Thank you very much Laura for your wonderful workshop.

 


December 11, 2011

Follow–up on Academic writing for science and engineering students

Follow-up to First entry on Academic writing for science and engineering students from Ioana's learning progress at Warwick

I must begin by apologising for the long delay in writing this follow-up. The reasons being are the vast amount of assignments I have had to do in the last 2 weeks of term. It was messy, chaotic and stressful. On the plus side, this could only mean that I have had the chance to implement the skills learnt in the workshop.

On my first entry I did not put a deadline for when I plan to achieve my action points, knowing that I will have the chance to attempt them when writing my assignments.

So I've written and re-written introductions to the point that I would regurgitate them in my sleep. The benefit is that I was able to implement key skills such as capturing attention, providing relevant background information and making it concise and objective. The Psychology department is not very keen on writing a plan of the essay in the introduction however. I was also able to write a scientific conclusion, summarising findings and the claims we can make from such findings.

With regards to plagirising, I am not extremely keen on reading it up anymore as every single lecturer goes on about it until our ears start bleeding. I have so far not gotten in trouble for plagiarism, so I assume I have not done too bad for myself.

My last action point was to learn about endnote. However, I have not had the time to go and book an appointment to be given guidance. I'm just wondering if there is anything online that I could read or apply for an account? If not, I will have to wait until after the Christmas holidays for a one to one appointment.


November 23, 2011

First entry on Academic writing for science and engineering students

Workshop Tutor: Tutor

Introduction

Attending this workshop I was expecting to come out more knowledgeable about scientific writing. Has the workshop achieved my goal? I assume so.

The things that I took away from the workshop include always underlining keywords in an essay/assignment title and thinking critically about what it is I am being requested to answer; thinking ahead and doing a lot of planning; the function of an introduction and how you can construct one that is in concordance with scientific principles; writing a conclusion and the ideas that must go into one; plagiarism and referencing.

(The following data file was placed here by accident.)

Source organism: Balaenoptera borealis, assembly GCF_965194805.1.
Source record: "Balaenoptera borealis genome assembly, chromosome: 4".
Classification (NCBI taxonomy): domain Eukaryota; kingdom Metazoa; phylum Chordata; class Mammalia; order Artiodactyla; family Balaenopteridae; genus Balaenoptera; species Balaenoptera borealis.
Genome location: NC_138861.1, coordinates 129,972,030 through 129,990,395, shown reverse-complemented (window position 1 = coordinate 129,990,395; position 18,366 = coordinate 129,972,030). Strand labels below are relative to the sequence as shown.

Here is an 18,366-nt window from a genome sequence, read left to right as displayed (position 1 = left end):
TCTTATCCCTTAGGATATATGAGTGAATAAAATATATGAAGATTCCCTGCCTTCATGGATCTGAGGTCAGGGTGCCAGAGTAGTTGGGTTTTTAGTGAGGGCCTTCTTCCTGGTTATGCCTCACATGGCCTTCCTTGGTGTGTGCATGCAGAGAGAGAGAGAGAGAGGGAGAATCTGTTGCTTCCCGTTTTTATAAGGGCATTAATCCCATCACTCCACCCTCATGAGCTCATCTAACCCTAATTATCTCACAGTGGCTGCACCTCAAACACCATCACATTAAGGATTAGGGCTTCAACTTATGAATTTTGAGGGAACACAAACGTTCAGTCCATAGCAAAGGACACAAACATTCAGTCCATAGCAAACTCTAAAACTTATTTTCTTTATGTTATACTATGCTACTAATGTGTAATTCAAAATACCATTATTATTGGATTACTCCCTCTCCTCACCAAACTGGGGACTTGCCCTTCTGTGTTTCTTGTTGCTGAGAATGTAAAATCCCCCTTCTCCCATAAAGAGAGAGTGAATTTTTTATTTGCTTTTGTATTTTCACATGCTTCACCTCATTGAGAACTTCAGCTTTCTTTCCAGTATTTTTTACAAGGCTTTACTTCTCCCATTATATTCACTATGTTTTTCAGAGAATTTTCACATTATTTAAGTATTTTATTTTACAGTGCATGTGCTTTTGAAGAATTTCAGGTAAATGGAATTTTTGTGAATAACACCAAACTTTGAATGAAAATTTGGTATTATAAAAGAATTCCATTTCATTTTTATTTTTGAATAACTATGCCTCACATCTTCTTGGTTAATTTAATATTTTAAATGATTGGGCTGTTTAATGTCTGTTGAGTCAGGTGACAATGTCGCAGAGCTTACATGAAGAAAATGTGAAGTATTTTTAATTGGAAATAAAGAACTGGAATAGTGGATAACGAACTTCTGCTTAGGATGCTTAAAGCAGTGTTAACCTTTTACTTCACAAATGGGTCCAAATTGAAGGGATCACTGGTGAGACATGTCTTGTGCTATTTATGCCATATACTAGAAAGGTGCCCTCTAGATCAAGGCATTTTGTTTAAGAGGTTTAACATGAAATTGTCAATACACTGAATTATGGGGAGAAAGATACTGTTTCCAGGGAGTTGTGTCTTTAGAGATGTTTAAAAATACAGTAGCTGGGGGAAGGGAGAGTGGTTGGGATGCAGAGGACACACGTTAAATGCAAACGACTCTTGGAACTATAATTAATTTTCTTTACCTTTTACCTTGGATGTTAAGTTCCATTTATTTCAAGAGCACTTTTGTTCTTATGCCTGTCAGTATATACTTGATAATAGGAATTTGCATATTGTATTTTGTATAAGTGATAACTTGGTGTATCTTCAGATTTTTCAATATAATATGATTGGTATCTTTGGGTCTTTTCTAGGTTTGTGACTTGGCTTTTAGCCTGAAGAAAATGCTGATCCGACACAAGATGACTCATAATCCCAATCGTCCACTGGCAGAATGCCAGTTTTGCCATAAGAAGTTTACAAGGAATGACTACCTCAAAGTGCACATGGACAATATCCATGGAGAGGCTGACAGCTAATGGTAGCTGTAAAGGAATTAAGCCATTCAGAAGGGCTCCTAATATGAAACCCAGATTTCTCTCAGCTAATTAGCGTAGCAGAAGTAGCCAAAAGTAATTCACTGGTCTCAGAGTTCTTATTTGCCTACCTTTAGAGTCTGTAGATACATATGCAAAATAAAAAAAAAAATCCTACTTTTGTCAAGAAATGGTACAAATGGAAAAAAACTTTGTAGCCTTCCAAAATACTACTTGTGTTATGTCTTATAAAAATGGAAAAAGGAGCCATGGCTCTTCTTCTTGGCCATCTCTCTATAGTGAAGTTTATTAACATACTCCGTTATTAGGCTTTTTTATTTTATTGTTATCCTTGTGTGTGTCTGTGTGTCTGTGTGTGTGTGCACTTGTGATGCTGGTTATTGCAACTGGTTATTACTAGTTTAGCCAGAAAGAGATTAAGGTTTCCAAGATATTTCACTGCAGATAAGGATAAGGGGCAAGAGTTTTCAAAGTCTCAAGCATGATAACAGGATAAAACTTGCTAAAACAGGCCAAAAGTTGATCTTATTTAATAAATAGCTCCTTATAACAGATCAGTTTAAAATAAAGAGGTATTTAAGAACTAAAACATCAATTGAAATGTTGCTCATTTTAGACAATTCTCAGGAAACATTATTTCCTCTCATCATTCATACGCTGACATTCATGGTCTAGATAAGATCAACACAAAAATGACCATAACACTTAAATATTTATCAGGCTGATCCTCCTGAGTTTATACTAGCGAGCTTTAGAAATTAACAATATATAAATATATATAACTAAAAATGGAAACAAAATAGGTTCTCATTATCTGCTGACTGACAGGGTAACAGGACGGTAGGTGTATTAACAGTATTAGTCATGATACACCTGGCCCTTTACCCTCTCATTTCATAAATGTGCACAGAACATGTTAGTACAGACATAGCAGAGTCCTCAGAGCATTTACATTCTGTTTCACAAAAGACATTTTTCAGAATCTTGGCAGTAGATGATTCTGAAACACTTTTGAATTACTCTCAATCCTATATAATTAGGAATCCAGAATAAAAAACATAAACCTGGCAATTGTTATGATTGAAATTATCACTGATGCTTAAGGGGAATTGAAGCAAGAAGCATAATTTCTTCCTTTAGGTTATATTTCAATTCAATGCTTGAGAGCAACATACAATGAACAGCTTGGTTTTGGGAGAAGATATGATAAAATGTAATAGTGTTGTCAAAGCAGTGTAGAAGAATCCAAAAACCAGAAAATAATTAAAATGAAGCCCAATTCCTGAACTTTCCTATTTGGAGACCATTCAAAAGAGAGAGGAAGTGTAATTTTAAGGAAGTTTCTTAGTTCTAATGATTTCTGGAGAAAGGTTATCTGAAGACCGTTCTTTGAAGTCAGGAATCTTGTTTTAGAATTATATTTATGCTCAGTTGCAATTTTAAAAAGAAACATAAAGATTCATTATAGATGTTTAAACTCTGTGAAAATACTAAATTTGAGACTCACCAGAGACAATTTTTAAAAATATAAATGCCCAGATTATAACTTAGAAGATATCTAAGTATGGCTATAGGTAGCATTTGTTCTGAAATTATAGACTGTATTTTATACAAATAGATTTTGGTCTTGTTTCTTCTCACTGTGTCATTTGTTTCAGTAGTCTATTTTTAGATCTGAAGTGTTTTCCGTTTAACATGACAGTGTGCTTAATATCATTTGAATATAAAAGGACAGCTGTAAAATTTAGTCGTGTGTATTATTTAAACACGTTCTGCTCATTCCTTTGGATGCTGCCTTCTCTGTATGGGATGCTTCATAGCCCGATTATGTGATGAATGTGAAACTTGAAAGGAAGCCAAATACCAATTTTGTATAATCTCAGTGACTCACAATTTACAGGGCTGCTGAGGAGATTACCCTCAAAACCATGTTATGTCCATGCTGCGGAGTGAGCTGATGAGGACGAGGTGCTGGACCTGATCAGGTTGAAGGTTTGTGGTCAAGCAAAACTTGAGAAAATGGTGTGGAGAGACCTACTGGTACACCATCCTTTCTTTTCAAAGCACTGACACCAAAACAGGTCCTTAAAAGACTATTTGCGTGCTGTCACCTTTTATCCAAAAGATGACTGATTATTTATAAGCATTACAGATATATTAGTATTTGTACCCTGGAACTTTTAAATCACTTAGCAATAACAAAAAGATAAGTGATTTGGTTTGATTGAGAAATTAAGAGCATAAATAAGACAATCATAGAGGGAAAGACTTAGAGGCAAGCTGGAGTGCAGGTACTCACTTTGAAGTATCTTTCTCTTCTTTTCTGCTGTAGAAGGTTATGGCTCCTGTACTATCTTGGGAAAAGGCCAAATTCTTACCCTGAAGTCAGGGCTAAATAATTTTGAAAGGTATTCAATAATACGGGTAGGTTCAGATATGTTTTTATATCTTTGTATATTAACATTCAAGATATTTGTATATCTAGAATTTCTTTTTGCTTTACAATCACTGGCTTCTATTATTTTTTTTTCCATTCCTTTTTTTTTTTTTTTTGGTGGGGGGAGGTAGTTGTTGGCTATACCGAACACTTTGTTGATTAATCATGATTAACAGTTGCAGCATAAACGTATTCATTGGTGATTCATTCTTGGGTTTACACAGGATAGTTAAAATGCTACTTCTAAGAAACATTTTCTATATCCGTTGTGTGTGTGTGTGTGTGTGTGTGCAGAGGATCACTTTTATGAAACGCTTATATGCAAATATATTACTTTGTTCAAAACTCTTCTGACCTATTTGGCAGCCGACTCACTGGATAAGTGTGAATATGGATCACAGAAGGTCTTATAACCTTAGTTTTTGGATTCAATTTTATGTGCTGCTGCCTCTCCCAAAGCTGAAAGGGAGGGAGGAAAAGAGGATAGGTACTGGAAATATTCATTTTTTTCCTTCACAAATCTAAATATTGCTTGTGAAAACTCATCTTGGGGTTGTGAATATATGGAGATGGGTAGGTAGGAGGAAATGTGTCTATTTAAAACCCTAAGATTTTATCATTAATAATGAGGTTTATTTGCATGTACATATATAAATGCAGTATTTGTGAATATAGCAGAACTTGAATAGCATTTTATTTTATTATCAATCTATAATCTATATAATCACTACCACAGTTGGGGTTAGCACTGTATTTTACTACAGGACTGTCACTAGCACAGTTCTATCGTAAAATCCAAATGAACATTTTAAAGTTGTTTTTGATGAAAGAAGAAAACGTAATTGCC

The two key points I will take from the work shop are writing an introduction and plagiarism. An introduction introduces the topic (duh!), creates interest, provides adequate background information about the chosen topic, identifies the main idea/s, and gives a preview of the main body of the essay. Sounds easy, but it is harder when you actually have to write it.

Plagiarism - every single department at Warwick Uni (hope this is not a generalization) goes mental about plagiarism and appropiate referencing. Every subject area has a different style and format that they expect their students to use (i.e. APA, Harvard, or number referencing). And apparently, every single piece of submitted writing goes through a software where it is checked on percentage plagiarism (30% and over and you're in trouble). 

Overall, it has been an interesting experience and it has covered all the main issues an introductory workshop on scientific writing should cover.

Actions

  1. First action point is to do some research about endnote, how I can sign up or how I can use it. It just makes referencing much easier. For that I should perhaps book an appointment with a librarian who could take me step by step through the process. Or I could always find it out by myself.

  2. Stop plagiarising! Whenever I write an essay I sould write a paragraph that I'm citing once, leave it for a few hours (incubation period), return to it and change the words again. Hopefully the end result will be much different from the original citation so that plagiarism is minimised.

  3. Start writing an introduction following the structure that I have been taught in the seminar- beginning sentence to create interest, necessary background information, introduction of main ideas and a preview of the rest of the essay ( although in Psychology this does not work) . Hopefully, an A+ introduction will result from this. 

To write a follow up, go to http://go.warwick.ac.uk/skills/usp/workshops/academicskills/a2/blog